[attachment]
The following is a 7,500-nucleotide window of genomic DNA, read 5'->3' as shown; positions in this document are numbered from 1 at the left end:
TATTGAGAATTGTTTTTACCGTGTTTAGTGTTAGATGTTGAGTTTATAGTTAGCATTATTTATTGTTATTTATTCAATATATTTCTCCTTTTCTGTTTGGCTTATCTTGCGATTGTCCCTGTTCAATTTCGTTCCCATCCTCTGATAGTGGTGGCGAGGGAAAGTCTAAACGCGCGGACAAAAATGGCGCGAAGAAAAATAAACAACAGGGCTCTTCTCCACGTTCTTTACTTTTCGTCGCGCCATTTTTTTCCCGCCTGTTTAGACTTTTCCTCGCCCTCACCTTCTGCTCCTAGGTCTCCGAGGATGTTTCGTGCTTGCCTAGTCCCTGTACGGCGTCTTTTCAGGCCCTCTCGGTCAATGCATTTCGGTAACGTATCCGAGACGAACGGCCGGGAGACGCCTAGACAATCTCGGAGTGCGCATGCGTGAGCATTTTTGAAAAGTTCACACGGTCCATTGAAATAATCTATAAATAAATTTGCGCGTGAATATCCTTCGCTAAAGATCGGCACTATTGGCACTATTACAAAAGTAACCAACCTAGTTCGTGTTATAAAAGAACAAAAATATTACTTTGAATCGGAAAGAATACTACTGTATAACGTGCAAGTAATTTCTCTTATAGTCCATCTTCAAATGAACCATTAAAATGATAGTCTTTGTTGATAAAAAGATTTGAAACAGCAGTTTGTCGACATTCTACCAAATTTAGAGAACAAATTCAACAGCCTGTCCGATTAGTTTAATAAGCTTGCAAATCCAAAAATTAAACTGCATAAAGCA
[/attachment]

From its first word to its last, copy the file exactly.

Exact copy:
The following is a 7,500-nucleotide window of genomic DNA, read 5'->3' as shown; positions in this document are numbered from 1 at the left end:
TATTGAGAATTGTTTTTACCGTGTTTAGTGTTAGATGTTGAGTTTATAGTTAGCATTATTTATTGTTATTTATTCAATATATTTCTCCTTTTCTGTTTGGCTTATCTTGCGATTGTCCCTGTTCAATTTCGTTCCCATCCTCTGATAGTGGTGGCGAGGGAAAGTCTAAACGCGCGGACAAAAATGGCGCGAAGAAAAATAAACAACAGGGCTCTTCTCCACGTTCTTTACTTTTCGTCGCGCCATTTTTTTCCCGCCTGTTTAGACTTTTCCTCGCCCTCACCTTCTGCTCCTAGGTCTCCGAGGATGTTTCGTGCTTGCCTAGTCCCTGTACGGCGTCTTTTCAGGCCCTCTCGGTCAATGCATTTCGGTAACGTATCCGAGACGAACGGCCGGGAGACGCCTAGACAATCTCGGAGTGCGCATGCGTGAGCATTTTTGAAAAGTTCACACGGTCCATTGAAATAATCTATAAATAAATTTGCGCGTGAATATCCTTCGCTAAAGATCGGCACTATTGGCACTATTACAAAAGTAACCAACCTAGTTCGTGTTATAAAAGAACAAAAATATTACTTTGAATCGGAAAGAATACTACTGTATAACGTGCAAGTAATTTCTCTTATAGTCCATCTTCAAATGAACCATTAAAATGATAGTCTTTGTTGATAAAAAGATTTGAAACAGCAGTTTGTCGACATTCTACCAAATTTAGAGAACAAATTCAACAGCCTGTCCGATTAGTTTAATAAGCTTGCAAATCCAAAAATTAAACTGCATAAAGCA